Business, Economics and Jobs

The EU takes on the world


The EU doesn't have the clout it once did.


Dean Mouhtaropoulos

BRUSSELS, Belgium — Still bruised and bloodied by three years of domestic brawling over the debt crisis, the European Union is now flexing its muscles for a spot of international pugilism.

Since the start of the year, the EU has been hurtling towards a trade war with China over Brussels’ demand that all airlines flying into Europe pay a levy to offset carbon emissions.

On Thursday, India said it was joining China in demanding its carriers boycott the EU scheme. Both countries are part of an unlikely alliance that includes the United States, Cuba, Russia and Saudi Arabia, and that has already indicated it could take coordinated retaliatory action against Europe.

Undeterred, the European Commission this week signaled it could be opening another trade battle with the rest of the world, when it unveiled plans to restrict access for foreign firms to Europe’s 420-billion-euro-a-year market for government contracts. 

“The EU should no longer be naïve,” said Michel Barnier, the EU’s internal market commissioner. “The commission will remain vigilant in the defense of European interests.”

Read more: Is the worst of the euro crisis over?

There is fear, however, that the newly macho EU has taken on fights it just can’t win.

China has reportedly threatened to retaliate against the plan to tax its airlines by suspending orders for $14 billion worth of jetliners from European plane-maker Airbus. Facing a recession and record unemployment, Europe just can’t afford to take hits like that.

Airbus was so worried it teamed up with bitter rival Boeing to urge the EU for a rethink. “Stop it now. Don't go down the road of a trade war," Airbus CEO Tom Enders urged the EU on Friday.

The EU insists it won’t give in to economic bullying. The carbon levies are crucial for tackling global warming, it says, and will stay in place unless there’s a worldwide aviation emissions agreement.

“This is not a question of wanting a fight, it’s a question of being serious about climate change,” says Isaac Valero Ladron, the EU’s climate change spokesman.

“We are not going to cave in to any threats. The fact we have an economic crisis does not mean that the environmental crisis has gone away,” he told GlobalPost.

Read more: What women really want: income equality

Faced with overwhelming international opposition however, it’s hard to see how the EU can emerge victorious in this battle. However worthy its ideals, Europe no longer has the economic or political clout to cajole emerging powerhouses into following its views.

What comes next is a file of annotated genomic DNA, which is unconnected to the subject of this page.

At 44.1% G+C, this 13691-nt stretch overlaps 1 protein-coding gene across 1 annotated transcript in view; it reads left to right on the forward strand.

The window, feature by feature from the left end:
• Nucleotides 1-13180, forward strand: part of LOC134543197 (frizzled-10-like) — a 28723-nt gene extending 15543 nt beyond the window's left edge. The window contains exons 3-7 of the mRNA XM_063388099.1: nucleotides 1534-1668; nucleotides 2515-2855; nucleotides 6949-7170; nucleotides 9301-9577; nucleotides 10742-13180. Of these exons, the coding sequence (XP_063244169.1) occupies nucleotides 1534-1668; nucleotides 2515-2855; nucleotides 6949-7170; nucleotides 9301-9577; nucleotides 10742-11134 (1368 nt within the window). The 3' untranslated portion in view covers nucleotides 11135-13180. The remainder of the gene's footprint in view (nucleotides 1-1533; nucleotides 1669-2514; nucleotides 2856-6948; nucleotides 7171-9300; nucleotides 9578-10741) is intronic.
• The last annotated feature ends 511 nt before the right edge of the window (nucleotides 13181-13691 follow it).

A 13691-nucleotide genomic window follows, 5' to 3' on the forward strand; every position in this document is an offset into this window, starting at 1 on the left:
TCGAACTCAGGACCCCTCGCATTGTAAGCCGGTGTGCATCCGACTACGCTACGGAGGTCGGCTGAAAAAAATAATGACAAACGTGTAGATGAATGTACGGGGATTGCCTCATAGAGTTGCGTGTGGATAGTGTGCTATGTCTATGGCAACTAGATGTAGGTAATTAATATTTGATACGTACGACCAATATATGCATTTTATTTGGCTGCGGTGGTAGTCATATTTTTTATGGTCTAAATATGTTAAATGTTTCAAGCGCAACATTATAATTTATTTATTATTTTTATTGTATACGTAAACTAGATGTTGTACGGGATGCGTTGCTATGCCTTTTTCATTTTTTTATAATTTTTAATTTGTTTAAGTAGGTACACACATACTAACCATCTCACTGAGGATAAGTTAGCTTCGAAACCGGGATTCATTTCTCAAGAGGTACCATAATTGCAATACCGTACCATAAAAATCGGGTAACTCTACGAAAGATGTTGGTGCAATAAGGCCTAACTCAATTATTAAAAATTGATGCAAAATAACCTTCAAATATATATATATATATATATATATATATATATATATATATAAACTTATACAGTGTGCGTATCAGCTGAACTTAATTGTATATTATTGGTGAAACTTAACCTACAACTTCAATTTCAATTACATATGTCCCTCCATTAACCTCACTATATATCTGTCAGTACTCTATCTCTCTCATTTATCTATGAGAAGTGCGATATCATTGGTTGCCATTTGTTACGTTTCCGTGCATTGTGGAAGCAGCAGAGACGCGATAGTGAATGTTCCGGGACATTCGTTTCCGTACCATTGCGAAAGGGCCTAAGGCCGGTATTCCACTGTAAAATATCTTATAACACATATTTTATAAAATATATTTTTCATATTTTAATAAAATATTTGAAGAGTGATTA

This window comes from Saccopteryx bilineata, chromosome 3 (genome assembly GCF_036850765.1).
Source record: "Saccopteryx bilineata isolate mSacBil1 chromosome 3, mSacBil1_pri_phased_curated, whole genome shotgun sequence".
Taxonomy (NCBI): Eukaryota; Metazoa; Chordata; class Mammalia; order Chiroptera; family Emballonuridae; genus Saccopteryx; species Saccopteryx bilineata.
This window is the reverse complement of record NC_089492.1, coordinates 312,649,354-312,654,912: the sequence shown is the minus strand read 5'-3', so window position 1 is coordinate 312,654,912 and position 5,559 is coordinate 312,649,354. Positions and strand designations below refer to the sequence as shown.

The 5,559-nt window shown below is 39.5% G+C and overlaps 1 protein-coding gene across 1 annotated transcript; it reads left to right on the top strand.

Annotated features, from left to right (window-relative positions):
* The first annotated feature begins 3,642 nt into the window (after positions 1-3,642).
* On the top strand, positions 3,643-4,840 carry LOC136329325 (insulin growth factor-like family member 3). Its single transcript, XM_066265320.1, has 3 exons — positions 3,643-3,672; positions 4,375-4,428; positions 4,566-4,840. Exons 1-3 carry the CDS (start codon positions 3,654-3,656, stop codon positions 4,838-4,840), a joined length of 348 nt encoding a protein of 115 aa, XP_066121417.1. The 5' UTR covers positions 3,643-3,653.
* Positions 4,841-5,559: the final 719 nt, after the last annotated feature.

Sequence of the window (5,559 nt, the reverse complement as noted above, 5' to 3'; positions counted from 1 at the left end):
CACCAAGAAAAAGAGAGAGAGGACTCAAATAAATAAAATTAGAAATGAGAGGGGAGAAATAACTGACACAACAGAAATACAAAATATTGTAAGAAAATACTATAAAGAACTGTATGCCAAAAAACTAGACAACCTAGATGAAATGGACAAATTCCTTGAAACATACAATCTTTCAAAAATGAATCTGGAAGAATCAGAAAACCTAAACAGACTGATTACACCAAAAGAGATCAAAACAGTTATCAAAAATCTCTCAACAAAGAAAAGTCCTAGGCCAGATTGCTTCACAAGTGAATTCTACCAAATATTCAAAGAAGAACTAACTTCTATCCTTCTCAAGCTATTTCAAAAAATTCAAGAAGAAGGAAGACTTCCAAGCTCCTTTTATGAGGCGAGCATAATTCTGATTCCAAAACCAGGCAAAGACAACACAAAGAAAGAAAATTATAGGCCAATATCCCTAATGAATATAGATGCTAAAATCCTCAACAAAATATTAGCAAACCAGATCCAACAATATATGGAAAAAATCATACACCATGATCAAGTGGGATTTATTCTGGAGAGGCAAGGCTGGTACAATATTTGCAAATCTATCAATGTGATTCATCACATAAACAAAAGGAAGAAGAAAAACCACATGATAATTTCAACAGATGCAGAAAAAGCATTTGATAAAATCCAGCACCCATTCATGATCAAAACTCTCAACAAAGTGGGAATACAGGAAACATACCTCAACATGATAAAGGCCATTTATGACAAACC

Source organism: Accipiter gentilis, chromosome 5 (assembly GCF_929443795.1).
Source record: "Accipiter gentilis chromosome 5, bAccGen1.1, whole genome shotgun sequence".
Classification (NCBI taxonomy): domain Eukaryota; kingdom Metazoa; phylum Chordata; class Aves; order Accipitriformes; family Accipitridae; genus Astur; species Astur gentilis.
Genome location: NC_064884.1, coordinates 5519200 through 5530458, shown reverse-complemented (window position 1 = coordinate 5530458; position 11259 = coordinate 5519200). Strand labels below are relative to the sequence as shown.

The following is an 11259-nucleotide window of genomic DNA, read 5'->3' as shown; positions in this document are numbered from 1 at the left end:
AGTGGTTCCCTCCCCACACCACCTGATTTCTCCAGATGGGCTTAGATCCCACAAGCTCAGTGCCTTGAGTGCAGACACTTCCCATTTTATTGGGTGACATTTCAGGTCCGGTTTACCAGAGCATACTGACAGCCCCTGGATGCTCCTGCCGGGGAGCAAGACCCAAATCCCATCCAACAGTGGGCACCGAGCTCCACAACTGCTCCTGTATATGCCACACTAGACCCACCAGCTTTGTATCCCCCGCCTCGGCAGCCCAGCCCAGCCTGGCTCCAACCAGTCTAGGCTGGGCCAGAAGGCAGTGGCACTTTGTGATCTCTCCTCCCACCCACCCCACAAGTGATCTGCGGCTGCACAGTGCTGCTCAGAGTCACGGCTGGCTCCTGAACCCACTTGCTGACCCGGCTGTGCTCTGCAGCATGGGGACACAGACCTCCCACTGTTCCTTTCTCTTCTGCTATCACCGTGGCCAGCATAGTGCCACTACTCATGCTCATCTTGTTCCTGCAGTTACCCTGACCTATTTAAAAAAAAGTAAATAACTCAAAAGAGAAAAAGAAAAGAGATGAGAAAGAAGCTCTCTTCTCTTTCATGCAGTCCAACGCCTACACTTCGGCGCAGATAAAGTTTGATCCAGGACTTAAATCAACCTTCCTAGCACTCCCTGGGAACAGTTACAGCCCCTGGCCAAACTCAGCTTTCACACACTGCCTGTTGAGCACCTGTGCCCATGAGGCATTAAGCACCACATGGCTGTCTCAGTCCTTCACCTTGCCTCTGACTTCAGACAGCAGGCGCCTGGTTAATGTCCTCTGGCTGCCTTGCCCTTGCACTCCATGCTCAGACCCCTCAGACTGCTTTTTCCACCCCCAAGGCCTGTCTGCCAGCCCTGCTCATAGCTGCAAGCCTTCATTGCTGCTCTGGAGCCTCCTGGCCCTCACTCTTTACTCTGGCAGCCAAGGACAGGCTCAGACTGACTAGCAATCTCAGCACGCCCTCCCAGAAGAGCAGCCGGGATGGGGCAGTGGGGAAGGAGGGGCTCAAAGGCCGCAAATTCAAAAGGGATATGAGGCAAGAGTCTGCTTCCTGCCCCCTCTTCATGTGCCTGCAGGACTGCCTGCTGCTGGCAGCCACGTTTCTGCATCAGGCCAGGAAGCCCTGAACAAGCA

“Europe doesn’t seem to have understood the shift in power. They think it’s taking place, when the reality is, it has already taken place. They can be so 20th-Century,” says Shada Islam, head of policy at the Friends of Europe think-tank.

While the Europeans look certain to be pushed into a compromise on airline emissions, Islam recognizes they have a point on the potentially much bigger issue of government contracts.

Barnier told reporters this week that the EU has opened over 80 percent of its market for public tenders to international competition. The figure in the United States is just 32 percent and in Japan 28 percent, he complained, while the likes of China and India barely give European firms a toehold.

Hard-pressed European industries are losing an estimated 12 billion euros annually due to such protectionism, Barnier said.

In reply, the EU’s head office wants to empower European governments to exclude foreign companies from tenders — if their homelands impose similar limitations on European firms.

Read more: Europe's Polish plumber problem

Brussels denies that’s being protectionist. Instead, it says, the new measures will scare the likes of China, Brazil and the US into opening up public-sector contracts to European competition, multiplying opportunities as the EU seeks to export its way out of recession.

“The proposal will increase the leverage of the European Union in international negotiations,” said EU Trade Commissioner Karel de Gucht. “The carrot is always better received, if the counterparts know that there could also be a stick.”

In many parts of Europe, however, there’s concern that waving the stick could have exactly the opposite effect — triggering a punishing backlash for European companies.

British commentators immediately attacked the proposal as a protectionist sop to French President Nicolas Sarkozy, who is promoting “Buy European” provisions as part of his re-election campaign. Barnier was formerly a French government minister under Sarkozy.

Berlin too is uneasy. A German government paper leaked to the Financial Times warned the proposals would “damage the credibility” of the EU as it seeks to counter trade barriers elsewhere.

“The Commission’s proposal would create a “fortress Europe” at a time when the EU is depending on open markets to work our way out of the crisis,” the German document said, according to the London business daily.

With the proposal needing approval from a majority of the 27 EU member governments, it seems as if Europe’s plan to take on the world will first provide the spark for another internal dustup.